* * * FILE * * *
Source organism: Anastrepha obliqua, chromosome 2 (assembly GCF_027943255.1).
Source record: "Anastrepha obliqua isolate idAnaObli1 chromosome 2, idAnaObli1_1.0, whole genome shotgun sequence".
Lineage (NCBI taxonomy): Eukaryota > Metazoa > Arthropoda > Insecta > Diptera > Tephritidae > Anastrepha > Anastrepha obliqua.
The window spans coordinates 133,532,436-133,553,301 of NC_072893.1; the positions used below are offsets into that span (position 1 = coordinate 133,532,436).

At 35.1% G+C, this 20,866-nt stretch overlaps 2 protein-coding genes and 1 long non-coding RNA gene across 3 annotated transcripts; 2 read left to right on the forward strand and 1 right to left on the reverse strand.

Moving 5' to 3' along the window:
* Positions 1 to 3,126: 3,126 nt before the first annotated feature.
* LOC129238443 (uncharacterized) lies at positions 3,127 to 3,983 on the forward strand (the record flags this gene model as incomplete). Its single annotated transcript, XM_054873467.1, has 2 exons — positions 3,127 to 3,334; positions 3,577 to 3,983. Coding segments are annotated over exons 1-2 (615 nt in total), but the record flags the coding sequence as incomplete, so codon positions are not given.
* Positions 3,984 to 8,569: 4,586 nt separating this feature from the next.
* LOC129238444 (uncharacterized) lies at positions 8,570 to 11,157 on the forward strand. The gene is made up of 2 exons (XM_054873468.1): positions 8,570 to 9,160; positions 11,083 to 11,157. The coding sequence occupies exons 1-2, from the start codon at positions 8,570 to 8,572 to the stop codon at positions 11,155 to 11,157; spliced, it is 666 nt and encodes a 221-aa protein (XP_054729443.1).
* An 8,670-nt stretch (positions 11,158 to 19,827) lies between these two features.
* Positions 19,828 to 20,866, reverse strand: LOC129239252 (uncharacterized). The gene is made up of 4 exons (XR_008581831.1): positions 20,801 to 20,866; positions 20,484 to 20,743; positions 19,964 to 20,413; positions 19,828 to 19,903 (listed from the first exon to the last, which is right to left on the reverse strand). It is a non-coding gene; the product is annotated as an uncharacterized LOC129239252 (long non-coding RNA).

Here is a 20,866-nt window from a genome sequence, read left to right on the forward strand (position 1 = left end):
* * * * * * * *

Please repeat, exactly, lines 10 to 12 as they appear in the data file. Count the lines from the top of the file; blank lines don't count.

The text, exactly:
* LOC129238444 (uncharacterized) lies at positions 8,570 to 11,157 on the forward strand. The gene is made up of 2 exons (XM_054873468.1): positions 8,570 to 9,160; positions 11,083 to 11,157. The coding sequence occupies exons 1-2, from the start codon at positions 8,570 to 8,572 to the stop codon at positions 11,155 to 11,157; spliced, it is 666 nt and encodes a 221-aa protein (XP_054729443.1).
* An 8,670-nt stretch (positions 11,158 to 19,827) lies between these two features.
* Positions 19,828 to 20,866, reverse strand: LOC129239252 (uncharacterized). The gene is made up of 4 exons (XR_008581831.1): positions 20,801 to 20,866; positions 20,484 to 20,743; positions 19,964 to 20,413; positions 19,828 to 19,903 (listed from the first exon to the last, which is right to left on the reverse strand). It is a non-coding gene; the product is annotated as an uncharacterized LOC129239252 (long non-coding RNA).